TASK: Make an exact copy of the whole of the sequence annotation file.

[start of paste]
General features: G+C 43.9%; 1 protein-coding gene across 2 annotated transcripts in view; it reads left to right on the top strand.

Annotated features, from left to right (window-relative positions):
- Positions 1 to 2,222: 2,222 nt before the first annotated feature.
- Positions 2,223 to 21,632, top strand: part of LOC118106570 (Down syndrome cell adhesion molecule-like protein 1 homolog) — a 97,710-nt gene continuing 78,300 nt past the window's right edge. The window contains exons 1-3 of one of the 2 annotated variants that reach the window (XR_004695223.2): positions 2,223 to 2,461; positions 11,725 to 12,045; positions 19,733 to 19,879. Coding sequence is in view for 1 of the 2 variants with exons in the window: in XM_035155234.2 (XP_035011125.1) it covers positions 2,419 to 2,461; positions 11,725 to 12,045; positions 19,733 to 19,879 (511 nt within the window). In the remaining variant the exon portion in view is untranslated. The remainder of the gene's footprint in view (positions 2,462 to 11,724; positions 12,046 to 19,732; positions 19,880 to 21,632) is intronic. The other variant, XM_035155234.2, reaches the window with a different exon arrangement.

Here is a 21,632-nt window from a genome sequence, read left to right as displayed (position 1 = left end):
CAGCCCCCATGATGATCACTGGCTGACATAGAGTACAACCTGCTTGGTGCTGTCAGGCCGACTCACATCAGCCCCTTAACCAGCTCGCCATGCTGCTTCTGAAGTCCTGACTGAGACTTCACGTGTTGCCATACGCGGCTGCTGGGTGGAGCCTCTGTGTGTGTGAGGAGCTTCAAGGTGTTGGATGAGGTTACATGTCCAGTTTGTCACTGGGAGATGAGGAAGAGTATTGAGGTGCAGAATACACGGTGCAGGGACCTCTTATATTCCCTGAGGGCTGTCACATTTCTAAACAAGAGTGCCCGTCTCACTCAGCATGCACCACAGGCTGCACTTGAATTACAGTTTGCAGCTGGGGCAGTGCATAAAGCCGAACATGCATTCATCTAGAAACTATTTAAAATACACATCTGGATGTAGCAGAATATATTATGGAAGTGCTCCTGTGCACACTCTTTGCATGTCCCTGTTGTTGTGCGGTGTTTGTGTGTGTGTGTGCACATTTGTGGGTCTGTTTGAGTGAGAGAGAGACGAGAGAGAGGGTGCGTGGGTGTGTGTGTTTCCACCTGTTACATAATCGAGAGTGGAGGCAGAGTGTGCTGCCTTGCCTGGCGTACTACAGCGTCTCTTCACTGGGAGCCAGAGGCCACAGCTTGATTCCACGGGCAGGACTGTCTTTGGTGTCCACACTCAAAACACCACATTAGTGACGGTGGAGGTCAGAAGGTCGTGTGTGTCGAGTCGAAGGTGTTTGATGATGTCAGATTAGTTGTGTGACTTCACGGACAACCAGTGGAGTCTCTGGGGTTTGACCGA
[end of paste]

General features: G+C 43.9%; 1 protein-coding gene across 2 annotated transcripts in view; it reads left to right on the top strand.

Annotated features, from left to right (window-relative positions):
- Positions 1 to 2,222: 2,222 nt before the first annotated feature.
- Positions 2,223 to 21,632, top strand: part of LOC118106570 (Down syndrome cell adhesion molecule-like protein 1 homolog) — a 97,710-nt gene continuing 78,300 nt past the window's right edge. The window contains exons 1-3 of one of the 2 annotated variants that reach the window (XR_004695223.2): positions 2,223 to 2,461; positions 11,725 to 12,045; positions 19,733 to 19,879. Coding sequence is in view for 1 of the 2 variants with exons in the window: in XM_035155234.2 (XP_035011125.1) it covers positions 2,419 to 2,461; positions 11,725 to 12,045; positions 19,733 to 19,879 (511 nt within the window). In the remaining variant the exon portion in view is untranslated. The remainder of the gene's footprint in view (positions 2,462 to 11,724; positions 12,046 to 19,732; positions 19,880 to 21,632) is intronic. The other variant, XM_035155234.2, reaches the window with a different exon arrangement.

Here is a 21,632-nt window from a genome sequence, read left to right as displayed (position 1 = left end):
CAGCCCCCATGATGATCACTGGCTGACATAGAGTACAACCTGCTTGGTGCTGTCAGGCCGACTCACATCAGCCCCTTAACCAGCTCGCCATGCTGCTTCTGAAGTCCTGACTGAGACTTCACGTGTTGCCATACGCGGCTGCTGGGTGGAGCCTCTGTGTGTGTGAGGAGCTTCAAGGTGTTGGATGAGGTTACATGTCCAGTTTGTCACTGGGAGATGAGGAAGAGTATTGAGGTGCAGAATACACGGTGCAGGGACCTCTTATATTCCCTGAGGGCTGTCACATTTCTAAACAAGAGTGCCCGTCTCACTCAGCATGCACCACAGGCTGCACTTGAATTACAGTTTGCAGCTGGGGCAGTGCATAAAGCCGAACATGCATTCATCTAGAAACTATTTAAAATACACATCTGGATGTAGCAGAATATATTATGGAAGTGCTCCTGTGCACACTCTTTGCATGTCCCTGTTGTTGTGCGGTGTTTGTGTGTGTGTGTGCACATTTGTGGGTCTGTTTGAGTGAGAGAGAGACGAGAGAGAGGGTGCGTGGGTGTGTGTGTTTCCACCTGTTACATAATCGAGAGTGGAGGCAGAGTGTGCTGCCTTGCCTGGCGTACTACAGCGTCTCTTCACTGGGAGCCAGAGGCCACAGCTTGATTCCACGGGCAGGACTGTCTTTGGTGTCCACACTCAAAACACCACATTAGTGACGGTGGAGGTCAGAAGGTCGTGTGTGTCGAGTCGAAGGTGTTTGATGATGTCAGATTAGTTGTGTGACTTCACGGACAACCAGTGGAGTCTCTGGGGTTTGACCGA